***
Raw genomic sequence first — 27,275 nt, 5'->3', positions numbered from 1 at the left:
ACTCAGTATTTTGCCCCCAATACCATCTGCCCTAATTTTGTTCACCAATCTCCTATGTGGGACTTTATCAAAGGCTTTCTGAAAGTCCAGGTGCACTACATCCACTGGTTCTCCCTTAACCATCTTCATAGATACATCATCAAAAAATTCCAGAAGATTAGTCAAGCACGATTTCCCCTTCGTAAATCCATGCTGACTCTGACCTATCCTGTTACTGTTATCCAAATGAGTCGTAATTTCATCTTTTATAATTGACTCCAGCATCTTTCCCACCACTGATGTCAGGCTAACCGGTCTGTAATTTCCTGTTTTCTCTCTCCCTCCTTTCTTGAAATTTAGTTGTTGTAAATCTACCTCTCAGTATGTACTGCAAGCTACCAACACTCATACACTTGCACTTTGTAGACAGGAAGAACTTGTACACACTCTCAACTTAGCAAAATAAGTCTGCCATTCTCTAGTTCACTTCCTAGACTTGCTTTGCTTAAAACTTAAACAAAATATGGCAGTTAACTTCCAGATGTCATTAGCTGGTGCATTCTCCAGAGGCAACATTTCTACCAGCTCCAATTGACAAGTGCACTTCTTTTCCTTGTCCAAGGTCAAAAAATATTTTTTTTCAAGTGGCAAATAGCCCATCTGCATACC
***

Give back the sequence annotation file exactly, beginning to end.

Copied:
Raw genomic sequence first — 27,275 nt, 5'->3', positions numbered from 1 at the left:
ACTCAGTATTTTGCCCCCAATACCATCTGCCCTAATTTTGTTCACCAATCTCCTATGTGGGACTTTATCAAAGGCTTTCTGAAAGTCCAGGTGCACTACATCCACTGGTTCTCCCTTAACCATCTTCATAGATACATCATCAAAAAATTCCAGAAGATTAGTCAAGCACGATTTCCCCTTCGTAAATCCATGCTGACTCTGACCTATCCTGTTACTGTTATCCAAATGAGTCGTAATTTCATCTTTTATAATTGACTCCAGCATCTTTCCCACCACTGATGTCAGGCTAACCGGTCTGTAATTTCCTGTTTTCTCTCTCCCTCCTTTCTTGAAATTTAGTTGTTGTAAATCTACCTCTCAGTATGTACTGCAAGCTACCAACACTCATACACTTGCACTTTGTAGACAGGAAGAACTTGTACACACTCTCAACTTAGCAAAATAAGTCTGCCATTCTCTAGTTCACTTCCTAGACTTGCTTTGCTTAAAACTTAAACAAAATATGGCAGTTAACTTCCAGATGTCATTAGCTGGTGCATTCTCCAGAGGCAACATTTCTACCAGCTCCAATTGACAAGTGCACTTCTTTTCCTTGTCCAAGGTCAAAAAATATTTTTTTTCAAGTGGCAAATAGCCCATCTGCATACC